New Projects To Build Texas Teacher Leadership, School Capacity To Work With English Learner Students
An education professor at Texas A&M University has earned $5.24 million in National Professional Development grants from the U.S. Department of Education to improve training for teachers and school leaders serving English learner students.
“Developing leadership on campuses is key to developing learning environments where all students can thrive and be their best,” said Beverly J. Irby, associate dean for academic affairs in the College of Education and Human Development at Texas A&M. “It is our goal to develop effective new leaders to better educate English learners.”
Irby, the principal investigator, will use the $2.68 million grant to support Project Massive Open Online Professional Informal Learning (MOOPIL), a five-year program that offers online professional development for teachers and administrators instructing English learners and their family members.
The other $2.56 million grant will support Project Preparing Academic Leaders: Teachers of English Learners (PAL), also a five-year project that will provide teachers with professional development to improve instruction at schools with large numbers of English learners (ELs).
MOOPIL will provide teachers and other school personnel with a convenient online portal to improve their skills through live professional development seminars and recorded videos. Irby and her team will help 2,500 in-service teachers improve their instruction, and they will work virtually with 100 administrators, 150 paraprofessionals, and 100 parents and other family members to improve implementation of instructional strategies for ELs at school and home.
MOOPIL will offer one continuing professional education (CPE) credit for every hour of training. CPE is required to renew Texas teacher certificates, and classroom teachers must complete 150 hours every five years.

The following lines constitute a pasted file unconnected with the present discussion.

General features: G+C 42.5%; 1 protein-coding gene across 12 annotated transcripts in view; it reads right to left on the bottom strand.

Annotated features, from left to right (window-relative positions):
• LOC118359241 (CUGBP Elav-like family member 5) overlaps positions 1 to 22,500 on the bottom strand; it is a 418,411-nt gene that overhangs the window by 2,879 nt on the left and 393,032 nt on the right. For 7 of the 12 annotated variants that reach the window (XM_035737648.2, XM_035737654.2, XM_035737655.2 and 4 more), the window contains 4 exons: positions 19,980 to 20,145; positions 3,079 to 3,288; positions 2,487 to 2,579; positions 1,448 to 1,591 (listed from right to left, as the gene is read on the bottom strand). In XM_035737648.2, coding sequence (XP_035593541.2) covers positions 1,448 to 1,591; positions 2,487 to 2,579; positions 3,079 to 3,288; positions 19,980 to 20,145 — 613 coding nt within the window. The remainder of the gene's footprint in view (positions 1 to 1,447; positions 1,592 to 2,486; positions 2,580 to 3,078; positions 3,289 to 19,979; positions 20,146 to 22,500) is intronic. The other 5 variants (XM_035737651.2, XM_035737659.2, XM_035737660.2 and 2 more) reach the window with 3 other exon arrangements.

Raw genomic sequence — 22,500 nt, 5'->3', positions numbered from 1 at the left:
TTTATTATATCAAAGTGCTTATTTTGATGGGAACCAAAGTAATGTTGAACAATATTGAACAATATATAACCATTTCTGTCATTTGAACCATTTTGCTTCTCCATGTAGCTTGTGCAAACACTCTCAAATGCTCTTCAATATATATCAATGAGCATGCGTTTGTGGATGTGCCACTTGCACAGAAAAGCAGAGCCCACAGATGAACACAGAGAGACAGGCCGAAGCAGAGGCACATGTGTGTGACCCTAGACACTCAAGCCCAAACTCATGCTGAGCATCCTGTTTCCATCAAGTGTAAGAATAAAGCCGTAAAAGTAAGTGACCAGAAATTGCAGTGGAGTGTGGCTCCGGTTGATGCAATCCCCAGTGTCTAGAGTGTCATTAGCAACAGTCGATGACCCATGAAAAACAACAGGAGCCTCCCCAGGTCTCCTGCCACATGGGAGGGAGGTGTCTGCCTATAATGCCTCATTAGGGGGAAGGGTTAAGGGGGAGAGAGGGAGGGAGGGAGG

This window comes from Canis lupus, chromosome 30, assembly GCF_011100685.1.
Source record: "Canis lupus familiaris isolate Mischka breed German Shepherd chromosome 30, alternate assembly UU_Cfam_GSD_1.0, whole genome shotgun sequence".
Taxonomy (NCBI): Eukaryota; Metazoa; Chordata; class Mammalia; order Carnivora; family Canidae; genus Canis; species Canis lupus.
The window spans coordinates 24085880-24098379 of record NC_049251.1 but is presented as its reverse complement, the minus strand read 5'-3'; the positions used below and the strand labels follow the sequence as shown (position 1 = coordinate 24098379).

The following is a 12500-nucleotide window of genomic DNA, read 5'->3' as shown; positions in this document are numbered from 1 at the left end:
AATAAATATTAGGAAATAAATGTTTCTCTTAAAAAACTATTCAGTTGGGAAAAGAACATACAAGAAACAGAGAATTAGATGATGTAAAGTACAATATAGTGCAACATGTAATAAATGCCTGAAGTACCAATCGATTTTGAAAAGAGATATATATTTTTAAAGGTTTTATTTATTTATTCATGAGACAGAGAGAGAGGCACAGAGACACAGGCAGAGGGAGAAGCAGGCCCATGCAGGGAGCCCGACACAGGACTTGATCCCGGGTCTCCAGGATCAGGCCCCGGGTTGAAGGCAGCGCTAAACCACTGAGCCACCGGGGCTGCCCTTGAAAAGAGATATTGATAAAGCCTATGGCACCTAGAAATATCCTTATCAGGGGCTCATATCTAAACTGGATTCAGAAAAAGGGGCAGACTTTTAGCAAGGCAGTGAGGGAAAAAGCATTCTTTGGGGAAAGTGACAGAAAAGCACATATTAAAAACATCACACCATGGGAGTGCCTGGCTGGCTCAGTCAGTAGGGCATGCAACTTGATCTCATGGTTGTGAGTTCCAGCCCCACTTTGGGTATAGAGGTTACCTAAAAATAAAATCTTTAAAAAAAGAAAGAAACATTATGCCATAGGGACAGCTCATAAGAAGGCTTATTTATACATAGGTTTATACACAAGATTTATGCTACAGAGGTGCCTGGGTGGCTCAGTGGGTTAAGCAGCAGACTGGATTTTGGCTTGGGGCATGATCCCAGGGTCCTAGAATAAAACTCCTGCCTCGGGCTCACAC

MOOPIL is housed in the Education Leadership Research Center and Center for Research and Development in Dual Language and Literacy Acquisition, and Rafael Lara-Alecio, Regents professor of bilingual education, and Fuhui Tong, associate professor of bilingual education, are co-principal investigators.
The PAL program will similarly train 120 in-service bilingual/English as second language education (ESL) teachers in 26 school districts to improve instructional capacity and aid them in serving as leaders on campuses with large populations of ELs.
The program will offer a total of 540 hours of professional development, 260 hours of professional practicum throughout the year and a summer residency on a campus that serves ELs. Researchers on the project also will examine the efficacy of virtual mentoring and coaching for these teachers.
In-service teachers will earn dual advanced professional certificates in bilingual or ESL education and educational administration.
Co-principal investigators for PAL include Mario Torres, educational administration and human resource development interim department head; Jean Madsen, professor and chair of educational administration; Rafael Lara-Alecio; and Fuhui Tong.
Media contact: Beverly J. Irby at firstname.lastname@example.org or 979-845-5311